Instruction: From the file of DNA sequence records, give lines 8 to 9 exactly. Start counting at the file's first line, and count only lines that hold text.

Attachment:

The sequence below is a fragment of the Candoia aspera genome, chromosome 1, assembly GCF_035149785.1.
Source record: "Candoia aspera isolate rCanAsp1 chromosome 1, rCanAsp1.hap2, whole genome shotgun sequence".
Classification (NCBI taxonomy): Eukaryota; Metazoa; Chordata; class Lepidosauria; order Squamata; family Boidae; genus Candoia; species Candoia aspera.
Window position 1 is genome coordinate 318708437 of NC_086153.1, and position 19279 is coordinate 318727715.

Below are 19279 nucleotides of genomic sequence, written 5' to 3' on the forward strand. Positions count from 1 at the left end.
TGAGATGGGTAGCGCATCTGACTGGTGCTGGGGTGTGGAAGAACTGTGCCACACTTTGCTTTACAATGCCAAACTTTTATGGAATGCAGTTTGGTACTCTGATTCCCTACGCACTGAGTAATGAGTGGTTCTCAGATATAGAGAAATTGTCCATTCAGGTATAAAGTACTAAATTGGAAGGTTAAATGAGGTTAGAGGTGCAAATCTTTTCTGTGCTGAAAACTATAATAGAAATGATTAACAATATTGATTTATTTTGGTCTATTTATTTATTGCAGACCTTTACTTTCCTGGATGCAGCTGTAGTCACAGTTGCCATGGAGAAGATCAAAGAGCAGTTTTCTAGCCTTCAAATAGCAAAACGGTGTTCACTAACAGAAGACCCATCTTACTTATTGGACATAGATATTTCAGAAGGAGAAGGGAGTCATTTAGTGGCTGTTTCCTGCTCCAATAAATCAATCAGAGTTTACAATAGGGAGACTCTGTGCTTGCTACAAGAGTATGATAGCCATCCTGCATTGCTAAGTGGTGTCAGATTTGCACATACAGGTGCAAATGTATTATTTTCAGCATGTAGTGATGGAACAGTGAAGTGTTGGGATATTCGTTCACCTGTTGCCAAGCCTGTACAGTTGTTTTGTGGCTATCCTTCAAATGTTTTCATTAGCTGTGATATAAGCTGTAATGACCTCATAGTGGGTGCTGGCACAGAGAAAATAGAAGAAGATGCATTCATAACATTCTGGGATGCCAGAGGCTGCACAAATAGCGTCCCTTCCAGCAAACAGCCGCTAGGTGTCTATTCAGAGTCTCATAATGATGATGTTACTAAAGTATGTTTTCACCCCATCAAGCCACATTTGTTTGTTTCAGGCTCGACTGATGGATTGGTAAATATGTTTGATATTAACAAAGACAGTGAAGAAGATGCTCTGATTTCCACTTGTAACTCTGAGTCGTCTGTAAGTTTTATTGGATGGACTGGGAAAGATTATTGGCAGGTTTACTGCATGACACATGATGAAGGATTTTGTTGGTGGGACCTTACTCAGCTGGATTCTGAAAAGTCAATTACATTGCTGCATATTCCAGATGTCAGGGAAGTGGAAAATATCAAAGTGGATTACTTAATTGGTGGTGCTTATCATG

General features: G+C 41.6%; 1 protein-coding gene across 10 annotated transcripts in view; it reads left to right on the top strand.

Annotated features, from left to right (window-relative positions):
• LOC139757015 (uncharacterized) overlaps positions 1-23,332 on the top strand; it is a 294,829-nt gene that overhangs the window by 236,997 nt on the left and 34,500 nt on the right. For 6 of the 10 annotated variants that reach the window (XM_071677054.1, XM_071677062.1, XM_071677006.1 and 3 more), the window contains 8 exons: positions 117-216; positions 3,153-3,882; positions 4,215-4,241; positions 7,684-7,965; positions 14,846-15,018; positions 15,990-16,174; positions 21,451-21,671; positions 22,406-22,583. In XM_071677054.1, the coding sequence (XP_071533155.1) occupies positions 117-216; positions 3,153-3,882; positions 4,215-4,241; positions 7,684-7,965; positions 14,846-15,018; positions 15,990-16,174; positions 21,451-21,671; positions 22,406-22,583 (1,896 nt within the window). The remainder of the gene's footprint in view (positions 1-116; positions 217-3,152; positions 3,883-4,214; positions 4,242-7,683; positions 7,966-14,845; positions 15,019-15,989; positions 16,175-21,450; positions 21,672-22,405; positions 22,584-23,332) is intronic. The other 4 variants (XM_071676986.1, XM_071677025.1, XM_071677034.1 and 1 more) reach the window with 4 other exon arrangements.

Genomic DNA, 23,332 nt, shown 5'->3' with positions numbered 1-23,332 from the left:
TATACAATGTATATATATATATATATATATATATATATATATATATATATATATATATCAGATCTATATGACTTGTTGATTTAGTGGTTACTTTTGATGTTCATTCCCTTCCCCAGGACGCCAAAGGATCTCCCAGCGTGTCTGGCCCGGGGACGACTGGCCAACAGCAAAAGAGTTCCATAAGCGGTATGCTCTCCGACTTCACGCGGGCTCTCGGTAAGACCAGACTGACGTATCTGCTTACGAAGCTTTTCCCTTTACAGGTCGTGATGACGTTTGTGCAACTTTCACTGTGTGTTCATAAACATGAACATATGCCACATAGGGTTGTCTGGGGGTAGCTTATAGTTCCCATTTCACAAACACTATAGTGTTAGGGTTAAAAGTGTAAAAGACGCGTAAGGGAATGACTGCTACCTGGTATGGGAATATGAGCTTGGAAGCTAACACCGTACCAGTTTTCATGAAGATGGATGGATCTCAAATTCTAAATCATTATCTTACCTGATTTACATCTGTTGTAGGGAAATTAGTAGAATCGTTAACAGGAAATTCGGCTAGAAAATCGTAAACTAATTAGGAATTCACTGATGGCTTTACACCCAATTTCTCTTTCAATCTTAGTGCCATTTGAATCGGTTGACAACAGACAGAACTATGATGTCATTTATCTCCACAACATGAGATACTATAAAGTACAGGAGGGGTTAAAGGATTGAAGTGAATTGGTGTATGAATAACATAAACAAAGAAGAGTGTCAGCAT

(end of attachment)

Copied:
Annotated features, from left to right (window-relative positions):
• LOC139757015 (uncharacterized) overlaps positions 1-23,332 on the top strand; it is a 294,829-nt gene that overhangs the window by 236,997 nt on the left and 34,500 nt on the right. For 6 of the 10 annotated variants that reach the window (XM_071677054.1, XM_071677062.1, XM_071677006.1 and 3 more), the window contains 8 exons: positions 117-216; positions 3,153-3,882; positions 4,215-4,241; positions 7,684-7,965; positions 14,846-15,018; positions 15,990-16,174; positions 21,451-21,671; positions 22,406-22,583. In XM_071677054.1, the coding sequence (XP_071533155.1) occupies positions 117-216; positions 3,153-3,882; positions 4,215-4,241; positions 7,684-7,965; positions 14,846-15,018; positions 15,990-16,174; positions 21,451-21,671; positions 22,406-22,583 (1,896 nt within the window). The remainder of the gene's footprint in view (positions 1-116; positions 217-3,152; positions 3,883-4,214; positions 4,242-7,683; positions 7,966-14,845; positions 15,019-15,989; positions 16,175-21,450; positions 21,672-22,405; positions 22,584-23,332) is intronic. The other 4 variants (XM_071676986.1, XM_071677025.1, XM_071677034.1 and 1 more) reach the window with 4 other exon arrangements.